As PR and earned media has its moment in the sun, Grayling global head of strategic services and AMEC agency group chair, Jon Meakin, wants larger agencies to provide a helping hand to smaller ones and for agency leaders to "set aside egos and competitiveness" in raising standards across the board.
"This is the most important thing facing our sector for a number of reasons," Meakin told PRWeek following the launch of the Association for the Measurement and Evaluation of Communication (AMEC) Agency Working Group.
"There is still that legacy of us being the less serious discipline when it comes to measurement and evaluation. Even though this is changing, there is still a legacy shadow we must come out of. It’s really important that we talk about measurement and evaluation, we shout about it and let clients know this is something we are taking seriously.
"The prize for the agency sector is enormous. Happy clients stick around longer and spend more."
Meakin, who was sharing his personal views on measurement as a 25-year PR veteran, explained that large global agencies have been doing sophisticated measurement for many years, but "there’s a huge long tail of small and medium-sized agencies that don’t traditionally do this stuff well".
‘Let’s set egos aside’
Part of the reason why smaller agencies struggle is down to a lack of resources and an natural aversion towards spreadsheets, pivot tables and data sources.
The area he believes the profession measures most poorly is social media success, for example using account followers as a proxy for reach.
Meakin would like to see more data analysis skills coming into PR, and for larger agencies to help smaller ones raise their standards.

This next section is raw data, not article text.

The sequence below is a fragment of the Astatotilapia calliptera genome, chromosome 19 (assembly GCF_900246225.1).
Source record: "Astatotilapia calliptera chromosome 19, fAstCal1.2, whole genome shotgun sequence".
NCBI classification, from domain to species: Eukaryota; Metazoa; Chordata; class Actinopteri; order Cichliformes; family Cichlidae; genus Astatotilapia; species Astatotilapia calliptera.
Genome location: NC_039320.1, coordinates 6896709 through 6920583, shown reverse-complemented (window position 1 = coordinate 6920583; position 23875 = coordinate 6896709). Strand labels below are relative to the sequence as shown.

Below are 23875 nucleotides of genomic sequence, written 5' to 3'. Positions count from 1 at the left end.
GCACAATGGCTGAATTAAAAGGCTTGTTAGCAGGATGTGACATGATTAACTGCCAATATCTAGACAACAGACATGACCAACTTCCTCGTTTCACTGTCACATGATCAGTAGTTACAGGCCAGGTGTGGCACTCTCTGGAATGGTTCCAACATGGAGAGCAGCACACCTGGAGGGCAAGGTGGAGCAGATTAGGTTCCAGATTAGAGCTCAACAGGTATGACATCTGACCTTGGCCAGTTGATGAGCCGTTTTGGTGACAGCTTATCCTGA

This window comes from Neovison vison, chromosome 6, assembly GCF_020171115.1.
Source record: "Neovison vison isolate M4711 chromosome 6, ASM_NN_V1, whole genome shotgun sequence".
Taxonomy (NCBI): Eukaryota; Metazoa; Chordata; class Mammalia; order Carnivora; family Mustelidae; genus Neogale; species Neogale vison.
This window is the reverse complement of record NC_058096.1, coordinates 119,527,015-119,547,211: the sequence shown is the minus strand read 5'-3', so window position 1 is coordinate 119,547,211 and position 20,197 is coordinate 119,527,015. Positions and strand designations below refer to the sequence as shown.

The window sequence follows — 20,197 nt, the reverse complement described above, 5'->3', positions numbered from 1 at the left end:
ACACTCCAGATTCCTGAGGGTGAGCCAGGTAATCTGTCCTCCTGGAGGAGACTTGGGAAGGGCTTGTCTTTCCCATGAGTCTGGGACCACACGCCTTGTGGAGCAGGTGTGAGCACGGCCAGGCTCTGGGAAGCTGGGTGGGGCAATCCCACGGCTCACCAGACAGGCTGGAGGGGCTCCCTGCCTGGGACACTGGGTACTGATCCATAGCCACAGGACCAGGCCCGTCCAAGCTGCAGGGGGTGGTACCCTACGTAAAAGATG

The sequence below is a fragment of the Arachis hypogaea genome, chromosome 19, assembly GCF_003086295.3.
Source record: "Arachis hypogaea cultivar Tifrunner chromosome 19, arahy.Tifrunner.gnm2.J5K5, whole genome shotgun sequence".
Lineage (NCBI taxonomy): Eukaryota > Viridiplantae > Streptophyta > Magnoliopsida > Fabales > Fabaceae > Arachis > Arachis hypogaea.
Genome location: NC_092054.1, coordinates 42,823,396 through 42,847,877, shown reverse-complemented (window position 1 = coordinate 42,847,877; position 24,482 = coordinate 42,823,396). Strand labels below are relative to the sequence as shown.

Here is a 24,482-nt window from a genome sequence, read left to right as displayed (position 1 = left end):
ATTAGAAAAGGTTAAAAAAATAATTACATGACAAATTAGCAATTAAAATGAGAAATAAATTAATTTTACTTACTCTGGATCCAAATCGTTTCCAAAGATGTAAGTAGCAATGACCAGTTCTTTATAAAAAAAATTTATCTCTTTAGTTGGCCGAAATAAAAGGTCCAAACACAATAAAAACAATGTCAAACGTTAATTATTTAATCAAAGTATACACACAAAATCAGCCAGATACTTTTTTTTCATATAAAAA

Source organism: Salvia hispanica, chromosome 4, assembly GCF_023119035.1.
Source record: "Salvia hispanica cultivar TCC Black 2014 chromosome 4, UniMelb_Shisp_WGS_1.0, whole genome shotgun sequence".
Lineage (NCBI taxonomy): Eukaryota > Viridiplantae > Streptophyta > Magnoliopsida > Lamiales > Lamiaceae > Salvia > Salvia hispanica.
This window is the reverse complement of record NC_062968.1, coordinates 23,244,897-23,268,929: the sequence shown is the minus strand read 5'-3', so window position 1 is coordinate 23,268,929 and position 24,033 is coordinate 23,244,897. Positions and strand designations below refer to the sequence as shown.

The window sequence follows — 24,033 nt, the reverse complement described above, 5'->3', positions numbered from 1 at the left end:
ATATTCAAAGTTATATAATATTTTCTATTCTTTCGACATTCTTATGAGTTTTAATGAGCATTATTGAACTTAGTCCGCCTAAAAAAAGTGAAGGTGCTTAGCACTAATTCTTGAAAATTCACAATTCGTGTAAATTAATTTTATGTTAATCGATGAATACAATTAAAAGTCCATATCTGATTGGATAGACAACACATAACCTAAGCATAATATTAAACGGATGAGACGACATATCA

"It’s about the big agencies reaching out a hand to the smaller agencies and saying, ‘we as a profession need to up our game’. If we do that across the board, we all benefit," he said.
"There is a natural protectiveness from agencies about not sharing proprietary tools and methodologies, even at Grayling with G-Core. But there is an industry best-practice standard that is available to all and it ought to be the benchmark.
"How we plan to share this is through education, by setting aside egos and competitiveness and trying to encourage agency professionals as peers to share and talk openly about common goals and challenges and how we can overcome them."
‘An integrated approach’
AMEC’s integrated evaluation framework provides a "bedrock" of what good measurement and evaluation looks like.
The tool, which is free to use, takes a holistic approach to evaluating measurement, rather than looking at different types of media in isolation. This means that earned, social, paid and owned media are combined in a single data source to measure the success of a client’s programme.
"Even if we on the agency side have not been responsible for that whole piece, we need to see the whole picture," Meakin said. "That’s really where AMEC’s agency group was born."
Another area Meakin would like to see improved is better integration of measurement and evaluation with each discipline in marcoms mix.
"With a lot of clients, we sit at the table with the above-the-line agency, the media planners and sometimes a separate social agency. For me, there ought to be one evaluation model. I don’t care who owns it or drives it, but we all need to feed into a single evaluation," Meakin said.
"Very often it’s that one-upmanship and competitiveness of agencies across different disciplines that gets in the way."
This can sometimes be caused by clients managing their agencies in a siloed fashion, but when different agencies operate as a single team within a single marketing budget, "that’s where the magic happens and suddenly the campaigns get better and the outputs improve".
"It’s in all of our interest to play nicely in the sand box," he added.
In November, AMEC will be putting on a range of events for Measurement Month.